Cross of the past, key of the future...
Pages: 175 (Roughly.)
Chapters: 12 (Plus an epilogue.)
Publisher: Magus Tor Books and Games
Book Links: Goodreads
Viva la revolucion!
Fall, the final entry in the Numbered series, coalesces the threads built in its predecessors and ignites them! The revolution has started, and the battle for equality rises hard and fast. If you're looking for a series full of fun, space travel and dystopian goodness, then look no further.
I mean, Fall isn't perfect, but it's engaging and exciting, using adventure and aesthetics to please the reader. I would've liked more action, but you can't have it all.
Add in some solid writing and a smooth pace, and you have a wonderful experience just waiting for you.
Synopsis (Not a copy from the book, but I always keep my interpretations close.)
With the old President now dead, elections are underway to appoint a new one.
And everyone has Jonathon Hansen pegged to be the winner.
What they don't know is his plans; plans they aren't going to like.
Jonathon and his new wife Aurelia plan to overthrow the current regime, aiming to replace it with a fairer, more equal one.
For the Elite members of society, this is a nightmare.
Only one thing is for certain: A revolution is coming...
Plot - 4/5 Stars
So, as you can probably guess, Fall focuses on the revolution the series has been building towards. It's a fantastic plot that manages to be both satisfying and complex. The way Magus creates the series' world and weaves the threads of war is riveting. With a few surprises scattered along the way, the reader can look forward to an unrelenting forward momentum.
I would have liked more epic battles and action. Considering it's the Resistance versus the Elite, most of the actual fighting is done in the background. Another con I found is the sheer amount of happy coincidences. Things sometimes just go too well for our group, it just feels too easy.
The adventure aspects continue to be a highlight, and the author uses them to their fullest effect. The visuals are insane and the locations really give you the sense of variety.
If you love strategies and the mechanics of war, then Magus has you covered. In lieu of big battles, the planning is tons of fun.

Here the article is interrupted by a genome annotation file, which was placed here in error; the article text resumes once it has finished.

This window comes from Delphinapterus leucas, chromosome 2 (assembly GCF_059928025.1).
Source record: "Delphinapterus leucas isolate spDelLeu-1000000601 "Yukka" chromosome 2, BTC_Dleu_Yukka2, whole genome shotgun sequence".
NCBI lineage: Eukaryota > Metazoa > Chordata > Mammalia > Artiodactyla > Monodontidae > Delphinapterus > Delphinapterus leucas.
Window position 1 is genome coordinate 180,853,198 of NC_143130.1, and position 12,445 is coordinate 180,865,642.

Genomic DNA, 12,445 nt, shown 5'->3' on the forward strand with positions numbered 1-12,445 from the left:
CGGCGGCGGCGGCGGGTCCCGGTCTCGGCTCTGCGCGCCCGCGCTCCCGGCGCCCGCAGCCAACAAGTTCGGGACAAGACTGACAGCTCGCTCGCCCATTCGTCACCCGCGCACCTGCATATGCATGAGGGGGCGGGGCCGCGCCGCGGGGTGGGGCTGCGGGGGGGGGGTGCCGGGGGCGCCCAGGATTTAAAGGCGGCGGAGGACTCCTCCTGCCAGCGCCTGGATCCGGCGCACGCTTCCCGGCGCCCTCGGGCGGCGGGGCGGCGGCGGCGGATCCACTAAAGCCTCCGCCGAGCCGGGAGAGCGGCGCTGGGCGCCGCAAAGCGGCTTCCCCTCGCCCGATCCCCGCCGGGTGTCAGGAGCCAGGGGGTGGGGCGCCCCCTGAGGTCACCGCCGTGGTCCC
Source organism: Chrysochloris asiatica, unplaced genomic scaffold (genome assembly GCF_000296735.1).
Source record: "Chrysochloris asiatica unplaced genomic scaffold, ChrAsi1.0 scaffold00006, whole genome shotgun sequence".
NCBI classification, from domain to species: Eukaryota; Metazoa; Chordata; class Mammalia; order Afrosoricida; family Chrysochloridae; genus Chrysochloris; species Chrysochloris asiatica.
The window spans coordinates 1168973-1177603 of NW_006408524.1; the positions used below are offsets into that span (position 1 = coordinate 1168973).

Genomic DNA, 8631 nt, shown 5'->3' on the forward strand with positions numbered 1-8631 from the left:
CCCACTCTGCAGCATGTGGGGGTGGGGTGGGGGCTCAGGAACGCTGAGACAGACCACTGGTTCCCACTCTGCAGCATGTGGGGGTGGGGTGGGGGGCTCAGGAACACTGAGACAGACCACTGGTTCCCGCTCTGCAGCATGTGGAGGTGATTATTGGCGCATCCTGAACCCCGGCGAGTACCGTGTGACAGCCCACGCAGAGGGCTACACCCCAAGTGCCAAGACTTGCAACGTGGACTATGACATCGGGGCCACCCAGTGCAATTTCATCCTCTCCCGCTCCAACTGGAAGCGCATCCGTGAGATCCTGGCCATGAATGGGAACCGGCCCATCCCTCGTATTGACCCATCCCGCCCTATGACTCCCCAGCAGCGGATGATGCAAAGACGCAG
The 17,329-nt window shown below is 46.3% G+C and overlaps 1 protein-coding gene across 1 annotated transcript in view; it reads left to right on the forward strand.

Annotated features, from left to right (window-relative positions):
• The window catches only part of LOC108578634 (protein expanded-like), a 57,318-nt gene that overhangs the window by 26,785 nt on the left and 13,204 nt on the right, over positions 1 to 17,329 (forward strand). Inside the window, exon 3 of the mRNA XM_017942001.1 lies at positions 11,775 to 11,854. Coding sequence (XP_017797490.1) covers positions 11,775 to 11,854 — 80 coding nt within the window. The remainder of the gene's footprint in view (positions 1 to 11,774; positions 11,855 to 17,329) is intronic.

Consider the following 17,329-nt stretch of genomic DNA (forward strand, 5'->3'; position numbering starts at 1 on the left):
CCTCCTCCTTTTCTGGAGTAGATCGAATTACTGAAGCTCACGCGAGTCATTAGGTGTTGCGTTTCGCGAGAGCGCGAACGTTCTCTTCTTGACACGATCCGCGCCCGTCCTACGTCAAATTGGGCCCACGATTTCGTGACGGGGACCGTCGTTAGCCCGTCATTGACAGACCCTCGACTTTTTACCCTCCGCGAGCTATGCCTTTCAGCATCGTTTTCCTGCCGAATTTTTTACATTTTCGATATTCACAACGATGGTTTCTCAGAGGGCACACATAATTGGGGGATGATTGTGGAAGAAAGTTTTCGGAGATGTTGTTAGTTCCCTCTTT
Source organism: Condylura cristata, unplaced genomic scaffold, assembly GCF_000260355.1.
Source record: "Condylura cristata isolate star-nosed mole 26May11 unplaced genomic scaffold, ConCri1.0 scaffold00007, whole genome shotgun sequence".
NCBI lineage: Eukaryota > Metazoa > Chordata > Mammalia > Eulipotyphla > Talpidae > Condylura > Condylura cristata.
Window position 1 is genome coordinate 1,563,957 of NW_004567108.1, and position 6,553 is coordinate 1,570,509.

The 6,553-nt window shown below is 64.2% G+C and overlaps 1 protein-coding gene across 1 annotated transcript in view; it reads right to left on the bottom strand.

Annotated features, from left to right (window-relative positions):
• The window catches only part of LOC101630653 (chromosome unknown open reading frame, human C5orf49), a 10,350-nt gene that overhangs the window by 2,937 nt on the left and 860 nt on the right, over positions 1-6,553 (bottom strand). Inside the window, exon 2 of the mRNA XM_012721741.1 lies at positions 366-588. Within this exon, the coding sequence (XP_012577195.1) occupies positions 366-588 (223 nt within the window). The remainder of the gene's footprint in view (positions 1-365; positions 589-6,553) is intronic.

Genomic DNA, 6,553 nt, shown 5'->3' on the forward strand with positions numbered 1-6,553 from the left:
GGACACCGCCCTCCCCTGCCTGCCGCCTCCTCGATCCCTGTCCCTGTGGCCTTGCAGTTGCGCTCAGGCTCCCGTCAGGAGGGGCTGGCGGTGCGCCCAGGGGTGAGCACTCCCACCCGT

And, once everything reaches a resolution, we get a nifty little epilogue to give us the now standard look into the future.
Pace - 4.5/5 Stars
My only drawback is, again, the lack of any real danger or action. The story follows a steady pace, and while it does get your adrenaline flowing, you don't quite reach the stars in the way you expect to. All in all, though, everything moves forward at a brisk pace.
Characters - 4/5 Stars
The author does a great job with the cast in this entry. There isn't much development, with the cast resolute in their ways of thinking and acting, but they're solid. I love the way Magus splits up his characters into different groups with different missions, keeping things on edge and exciting. The tension of not knowing what's happening with other main characters is awesome.
The romantic elements, while sweet, don't quite hit the mark. They're too cheesy, reflected in the dialogue, and with a war waging around the cast, the romance doesn't even make a dent.
Writing - 5/5 Stars
I didn't find any glaring problems, not that I really looked (I was too busy enjoying myself). It can sometimes be a little passive in places, but otherwise, if you enjoyed the previous entries to the series, Magus keeps up the same level of quality with smooth sentence and paragraph structure.
Overall - 4.5/5 Stars
I think I might have said this before, but if you're looking for a series that mixes The Hunger Games with Star Trek, you could do worse than this one.
Previous Instalment: Tree
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